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NSW goes renewable as Federal government bets on coal

With the Abbott Government’s repeal of the carbon price, the survival of the Renewable Energy Target (RET) and key remaining clean energy and climate bodies have become a potential bright spot in what is a huge backwards, isolating step for Australia.

While investment in large-scale renewable energy have stalled, uncertainty around the RET continues to threaten billions in clean investment, and comments from Dick Warburton, the head of the Government’s RET review panel, that indicate that the government is preparing to water down the target; a series of developments during Clean Energy Week has reinforced Australia’s renewable energy future.

Uncertainty is certainly hurting investment, but the reality is renewable energy is all but unstoppable. More and more studies show that Australia can rely on renewable technology for 100% of its energy needs, and do so at lower cost to consumers. That battery technology is expected to race forward while falling precipitously in cost, and fossil utilities are entering a death spiral will only hasten the transition.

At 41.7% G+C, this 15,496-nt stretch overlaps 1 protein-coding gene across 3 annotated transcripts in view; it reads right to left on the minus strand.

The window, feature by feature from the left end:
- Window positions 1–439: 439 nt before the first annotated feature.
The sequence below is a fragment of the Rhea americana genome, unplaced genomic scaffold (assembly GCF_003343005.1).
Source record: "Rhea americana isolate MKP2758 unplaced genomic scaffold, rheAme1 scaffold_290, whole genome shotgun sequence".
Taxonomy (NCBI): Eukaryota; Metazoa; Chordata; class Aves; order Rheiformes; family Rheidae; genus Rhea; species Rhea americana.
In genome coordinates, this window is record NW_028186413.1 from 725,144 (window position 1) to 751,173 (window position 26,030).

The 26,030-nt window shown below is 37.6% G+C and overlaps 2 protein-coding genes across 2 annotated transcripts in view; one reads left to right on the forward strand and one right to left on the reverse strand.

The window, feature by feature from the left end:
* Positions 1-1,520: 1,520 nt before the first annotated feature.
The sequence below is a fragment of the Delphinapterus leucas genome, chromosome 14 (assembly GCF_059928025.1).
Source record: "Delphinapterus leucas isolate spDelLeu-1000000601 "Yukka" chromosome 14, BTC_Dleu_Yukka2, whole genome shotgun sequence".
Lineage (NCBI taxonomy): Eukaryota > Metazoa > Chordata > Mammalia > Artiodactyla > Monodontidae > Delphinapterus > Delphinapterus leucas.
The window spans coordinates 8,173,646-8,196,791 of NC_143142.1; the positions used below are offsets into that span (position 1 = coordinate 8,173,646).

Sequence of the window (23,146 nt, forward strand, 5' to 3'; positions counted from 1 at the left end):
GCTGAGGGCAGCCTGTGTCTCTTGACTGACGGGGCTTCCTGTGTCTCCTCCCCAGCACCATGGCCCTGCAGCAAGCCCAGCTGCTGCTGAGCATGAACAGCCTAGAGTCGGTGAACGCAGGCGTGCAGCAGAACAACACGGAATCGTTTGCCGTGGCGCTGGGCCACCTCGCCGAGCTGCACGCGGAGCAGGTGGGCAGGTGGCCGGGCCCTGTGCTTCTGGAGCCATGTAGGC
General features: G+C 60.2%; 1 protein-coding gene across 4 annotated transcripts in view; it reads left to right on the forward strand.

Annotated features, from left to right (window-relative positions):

So while the Federal government and prominent advisors such as Maurice Newman are hostile towards renewables, the news that State governments are increasingly choosing clean technology is very welcome. New South Wales has become the latest to jump on the renewable train, with an announcement this week that it wants to be “Australia’s California”.

“We are making NSW number one in energy and environmental policy. When it comes to clean energy, we can be Australia’s answer to California.” NSW Environment Minister Rob Stokes.

“Other governments around Australia should watch what NSW is doing and follow its lead.” Clean Energy Council chief executive Rob Murray-Leach.

The move follows the relaxing of restrictions on wind farms in Victoria, new renewable generation records in South Australia, and renewed investment moves by the Clean Energy Finance Corporation after it’s survival in the Senate.

It just goes to show how dangerous the Coalition’s move to bet the house on coal is, not to mention the futility of fighting the future.

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